Wednesday, March 20, 2024

Becoming a cult leader led to Shoko Asahara's attack on the Tokyo subway 29 years ago today

I just finished Netflix's six-part series How to Become a Cult Leader fittingly today on the 29th anniversary of the 1995 Tokyo subway sarin attack by the Aum Shinrikyo cult led by Shoko Asahara, the subject of part 5 of the fairly well-done series (I'll give it 3.5 out of 5 stars).

The series, narrated by Peter Dinklage, takes "at best a questionable approach to the material," noted the Chicago Sun-Times. Providing a "playbook" for how to start a cult, each episode focuses on one leader and the tools they used for success. 

  • Charles Manson has always been the Mt. Everest of cult leaders for me, and while I didn't learn anything from the episode about him, there is excellent footage from his story and each of the other ones highlighted. 
  • I've always been fascinated by crazy-eyed Marshall Applewhite of the Nike-shoes-wearing Heaven's Gate.
  • I learned a lot about the Jim Jones cult.
  • I didn't previously know anything about the failed-actor Jaimie Gomez's "army of servants."
  • I learned more about Sun Myung Moon and his sushi-pushing, Washington Times-owning, mass-wedding Unification Church.

On March 20, 1995, there were coordinated releases of sarin gas on five Tokyo subway trains near the Japanese parliament headquarters, which killed 13 people, severely injured about 50 more, and resulted in temporary vision problems for almost 1,000 others. 

The tragedy was found to be the work of Asahara, who was sent away as a child to a boarding school and felt he had been abandoned by his family. According to the TV series, this was the source of his pain and his desire to create a major PR plan around his life and image. That plan was to form Aum Shinrikyo in 1984 as a yoga and meditation group, all the way through its transformation into a killer cult that wanted to purify the world. His believers thought he was god and that he could levitate and read people’s minds.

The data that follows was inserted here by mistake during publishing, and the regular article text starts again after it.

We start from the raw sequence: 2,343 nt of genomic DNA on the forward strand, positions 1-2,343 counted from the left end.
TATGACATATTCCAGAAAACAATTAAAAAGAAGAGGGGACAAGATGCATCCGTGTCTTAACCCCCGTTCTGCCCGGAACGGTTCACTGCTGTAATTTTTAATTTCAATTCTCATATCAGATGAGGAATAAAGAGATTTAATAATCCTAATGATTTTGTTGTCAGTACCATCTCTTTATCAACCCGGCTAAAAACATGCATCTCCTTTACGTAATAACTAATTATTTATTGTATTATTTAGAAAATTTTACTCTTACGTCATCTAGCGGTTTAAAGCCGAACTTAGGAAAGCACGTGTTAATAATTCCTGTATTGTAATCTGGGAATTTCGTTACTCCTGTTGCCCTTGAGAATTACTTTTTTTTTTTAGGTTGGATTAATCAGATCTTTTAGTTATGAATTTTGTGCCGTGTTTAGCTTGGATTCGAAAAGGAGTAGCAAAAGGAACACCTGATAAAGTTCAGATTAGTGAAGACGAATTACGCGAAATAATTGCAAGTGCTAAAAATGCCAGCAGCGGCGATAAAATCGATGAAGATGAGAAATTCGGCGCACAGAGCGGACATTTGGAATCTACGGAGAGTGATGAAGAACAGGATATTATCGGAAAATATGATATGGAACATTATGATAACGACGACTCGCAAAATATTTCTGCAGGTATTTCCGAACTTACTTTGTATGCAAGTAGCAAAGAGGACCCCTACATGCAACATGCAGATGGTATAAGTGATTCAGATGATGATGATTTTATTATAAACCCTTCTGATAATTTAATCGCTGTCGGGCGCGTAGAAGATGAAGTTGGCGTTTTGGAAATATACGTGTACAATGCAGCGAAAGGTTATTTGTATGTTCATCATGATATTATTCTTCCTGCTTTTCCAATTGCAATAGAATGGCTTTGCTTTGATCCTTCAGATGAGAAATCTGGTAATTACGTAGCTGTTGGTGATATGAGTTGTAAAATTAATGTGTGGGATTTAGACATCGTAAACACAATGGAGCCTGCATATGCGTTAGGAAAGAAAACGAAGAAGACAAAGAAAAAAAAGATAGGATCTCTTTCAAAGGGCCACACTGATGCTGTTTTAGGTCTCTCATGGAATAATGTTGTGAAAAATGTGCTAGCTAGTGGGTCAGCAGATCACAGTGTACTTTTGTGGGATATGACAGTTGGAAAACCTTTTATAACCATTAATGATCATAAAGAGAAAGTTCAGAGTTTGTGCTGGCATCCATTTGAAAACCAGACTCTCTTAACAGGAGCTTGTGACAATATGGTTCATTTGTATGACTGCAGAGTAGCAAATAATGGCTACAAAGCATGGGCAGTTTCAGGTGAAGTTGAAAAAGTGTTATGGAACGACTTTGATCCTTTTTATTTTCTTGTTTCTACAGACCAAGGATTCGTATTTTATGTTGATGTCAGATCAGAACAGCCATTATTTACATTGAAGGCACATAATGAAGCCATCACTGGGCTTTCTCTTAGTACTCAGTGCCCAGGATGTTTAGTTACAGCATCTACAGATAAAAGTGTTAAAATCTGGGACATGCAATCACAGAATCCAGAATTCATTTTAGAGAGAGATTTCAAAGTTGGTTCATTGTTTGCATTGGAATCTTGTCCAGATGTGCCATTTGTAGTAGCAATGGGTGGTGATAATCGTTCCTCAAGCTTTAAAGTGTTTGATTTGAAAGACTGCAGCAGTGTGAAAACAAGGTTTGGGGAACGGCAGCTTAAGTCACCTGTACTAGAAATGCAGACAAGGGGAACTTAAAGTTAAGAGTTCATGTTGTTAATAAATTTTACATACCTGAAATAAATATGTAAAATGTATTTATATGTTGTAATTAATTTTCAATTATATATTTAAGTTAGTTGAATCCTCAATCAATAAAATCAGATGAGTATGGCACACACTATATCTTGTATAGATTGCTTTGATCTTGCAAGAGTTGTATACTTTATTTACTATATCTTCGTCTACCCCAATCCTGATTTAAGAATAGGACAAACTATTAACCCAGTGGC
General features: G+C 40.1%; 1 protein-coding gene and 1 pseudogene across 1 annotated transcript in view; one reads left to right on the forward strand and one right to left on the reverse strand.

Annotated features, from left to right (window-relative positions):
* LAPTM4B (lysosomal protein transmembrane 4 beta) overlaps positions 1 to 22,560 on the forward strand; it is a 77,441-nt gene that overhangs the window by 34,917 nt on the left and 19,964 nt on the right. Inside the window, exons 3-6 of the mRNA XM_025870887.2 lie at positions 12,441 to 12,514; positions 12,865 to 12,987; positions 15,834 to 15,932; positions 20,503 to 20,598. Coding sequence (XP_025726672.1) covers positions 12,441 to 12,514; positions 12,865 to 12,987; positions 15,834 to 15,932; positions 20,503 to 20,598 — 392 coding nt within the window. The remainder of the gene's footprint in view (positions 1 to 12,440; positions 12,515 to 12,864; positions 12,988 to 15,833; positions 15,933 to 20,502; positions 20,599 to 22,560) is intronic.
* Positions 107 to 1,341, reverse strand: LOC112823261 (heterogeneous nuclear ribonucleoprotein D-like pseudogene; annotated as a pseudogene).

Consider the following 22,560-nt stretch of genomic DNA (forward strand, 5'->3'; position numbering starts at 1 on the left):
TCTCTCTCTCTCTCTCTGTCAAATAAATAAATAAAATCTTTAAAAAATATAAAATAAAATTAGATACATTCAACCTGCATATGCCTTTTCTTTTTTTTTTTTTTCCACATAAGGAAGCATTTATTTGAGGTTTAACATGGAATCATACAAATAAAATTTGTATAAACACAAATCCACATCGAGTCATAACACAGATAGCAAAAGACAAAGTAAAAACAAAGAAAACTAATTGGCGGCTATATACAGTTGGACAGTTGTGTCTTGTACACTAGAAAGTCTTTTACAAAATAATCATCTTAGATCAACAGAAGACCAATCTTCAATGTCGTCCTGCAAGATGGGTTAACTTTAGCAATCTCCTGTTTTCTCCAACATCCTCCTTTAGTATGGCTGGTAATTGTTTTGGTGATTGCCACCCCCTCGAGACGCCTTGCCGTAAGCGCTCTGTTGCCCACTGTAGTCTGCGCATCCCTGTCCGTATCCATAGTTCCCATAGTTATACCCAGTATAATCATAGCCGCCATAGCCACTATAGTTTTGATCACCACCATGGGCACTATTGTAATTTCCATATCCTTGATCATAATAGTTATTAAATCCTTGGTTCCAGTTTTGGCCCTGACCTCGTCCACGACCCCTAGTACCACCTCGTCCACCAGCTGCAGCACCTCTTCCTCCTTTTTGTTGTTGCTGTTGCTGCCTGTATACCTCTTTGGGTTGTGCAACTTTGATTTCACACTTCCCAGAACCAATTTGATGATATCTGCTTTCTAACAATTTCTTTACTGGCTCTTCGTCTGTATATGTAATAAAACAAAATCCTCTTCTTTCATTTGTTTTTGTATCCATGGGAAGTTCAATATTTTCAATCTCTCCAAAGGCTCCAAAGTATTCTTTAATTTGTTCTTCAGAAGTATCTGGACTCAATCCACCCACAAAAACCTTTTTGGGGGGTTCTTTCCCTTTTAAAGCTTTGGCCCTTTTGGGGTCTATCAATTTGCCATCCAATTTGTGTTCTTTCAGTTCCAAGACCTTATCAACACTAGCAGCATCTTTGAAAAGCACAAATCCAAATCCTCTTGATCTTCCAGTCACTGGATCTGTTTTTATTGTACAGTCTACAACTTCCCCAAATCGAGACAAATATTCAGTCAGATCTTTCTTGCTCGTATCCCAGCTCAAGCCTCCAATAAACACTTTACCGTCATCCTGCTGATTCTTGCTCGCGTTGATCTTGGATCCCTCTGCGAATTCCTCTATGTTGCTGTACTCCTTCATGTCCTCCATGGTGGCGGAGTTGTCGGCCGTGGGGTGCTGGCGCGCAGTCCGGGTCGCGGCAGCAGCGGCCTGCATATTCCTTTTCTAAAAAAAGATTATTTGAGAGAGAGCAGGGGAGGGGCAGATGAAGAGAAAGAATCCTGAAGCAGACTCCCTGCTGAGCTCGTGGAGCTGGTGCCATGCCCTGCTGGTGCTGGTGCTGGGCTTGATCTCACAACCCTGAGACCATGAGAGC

Aum gained 10,000 members in Japan and about 40,000 worldwide. Japan had become very materialistic in the 1980s and people there were vulnerable to questioning this consumerism. Asahara gave speeches at top universities about spiritual awakening, and he gained prominent professors into the cult. 

He began killing cult members if they somehow acquired bad karma. For his other followers, that was fine. He also ran for office to gain more attention and to spread his message. The mass media ended up making fun of him and his group and from then on, Asahara decided the world was corrupt and it would need to be punished. On a busy Monday morning, his canisters caused thousands of people to go into convulsions and have trouble breathing from the nerve gas. 

The subway attack was not the end of the cult's murderous rampage, as they tried to assassinate judges and government officials who opposed them, succeeded in murdering a lawyer investigating them as well as Asahara's own son, and developed bombs and biological weapons like anthrax. Asahara and other top members of the cult were eventually found guilty in what the Japanese press dubbed "the trial of the century" and he and others were executed by hanging in 2018. His ashes were given to one of his daughters in 2021.

I was still curious as to why Asahara became so murderous. The show didn't quite tackle that well enough, but it seems the combination of his obsession with Biblical prophecies of apocalypse, his immense control over his followers, and the possibility that he wanted to overthrow the Japanese government during a vulnerable time of economic turmoil may have been the perfect storm for Aum Shinrikyo.

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